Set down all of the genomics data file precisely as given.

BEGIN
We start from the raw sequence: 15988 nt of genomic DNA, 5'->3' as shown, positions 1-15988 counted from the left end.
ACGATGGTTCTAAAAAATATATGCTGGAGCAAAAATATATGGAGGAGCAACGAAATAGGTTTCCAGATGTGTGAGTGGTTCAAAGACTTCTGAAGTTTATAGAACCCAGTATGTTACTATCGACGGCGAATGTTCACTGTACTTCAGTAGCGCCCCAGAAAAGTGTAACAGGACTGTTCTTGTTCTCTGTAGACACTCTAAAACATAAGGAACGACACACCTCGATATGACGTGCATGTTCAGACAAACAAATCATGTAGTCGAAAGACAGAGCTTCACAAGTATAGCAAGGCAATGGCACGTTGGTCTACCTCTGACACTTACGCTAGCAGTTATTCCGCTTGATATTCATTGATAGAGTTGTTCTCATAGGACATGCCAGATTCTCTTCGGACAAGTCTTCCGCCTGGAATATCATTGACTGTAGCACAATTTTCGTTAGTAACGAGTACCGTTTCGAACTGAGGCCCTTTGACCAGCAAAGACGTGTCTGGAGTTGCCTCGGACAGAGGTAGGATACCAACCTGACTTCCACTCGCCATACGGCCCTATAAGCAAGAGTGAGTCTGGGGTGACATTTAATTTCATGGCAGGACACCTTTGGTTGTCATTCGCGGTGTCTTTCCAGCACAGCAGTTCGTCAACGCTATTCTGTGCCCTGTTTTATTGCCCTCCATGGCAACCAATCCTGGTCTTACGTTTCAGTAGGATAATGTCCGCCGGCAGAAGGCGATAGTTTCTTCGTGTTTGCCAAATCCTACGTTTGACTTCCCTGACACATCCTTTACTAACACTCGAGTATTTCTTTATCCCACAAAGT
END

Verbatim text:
We start from the raw sequence: 15988 nt of genomic DNA, 5'->3' as shown, positions 1-15988 counted from the left end.
ACGATGGTTCTAAAAAATATATGCTGGAGCAAAAATATATGGAGGAGCAACGAAATAGGTTTCCAGATGTGTGAGTGGTTCAAAGACTTCTGAAGTTTATAGAACCCAGTATGTTACTATCGACGGCGAATGTTCACTGTACTTCAGTAGCGCCCCAGAAAAGTGTAACAGGACTGTTCTTGTTCTCTGTAGACACTCTAAAACATAAGGAACGACACACCTCGATATGACGTGCATGTTCAGACAAACAAATCATGTAGTCGAAAGACAGAGCTTCACAAGTATAGCAAGGCAATGGCACGTTGGTCTACCTCTGACACTTACGCTAGCAGTTATTCCGCTTGATATTCATTGATAGAGTTGTTCTCATAGGACATGCCAGATTCTCTTCGGACAAGTCTTCCGCCTGGAATATCATTGACTGTAGCACAATTTTCGTTAGTAACGAGTACCGTTTCGAACTGAGGCCCTTTGACCAGCAAAGACGTGTCTGGAGTTGCCTCGGACAGAGGTAGGATACCAACCTGACTTCCACTCGCCATACGGCCCTATAAGCAAGAGTGAGTCTGGGGTGACATTTAATTTCATGGCAGGACACCTTTGGTTGTCATTCGCGGTGTCTTTCCAGCACAGCAGTTCGTCAACGCTATTCTGTGCCCTGTTTTATTGCCCTCCATGGCAACCAATCCTGGTCTTACGTTTCAGTAGGATAATGTCCGCCGGCAGAAGGCGATAGTTTCTTCGTGTTTGCCAAATCCTACGTTTGACTTCCCTGACACATCCTTTACTAACACTCGAGTATTTCTTTATCCCACAAAGT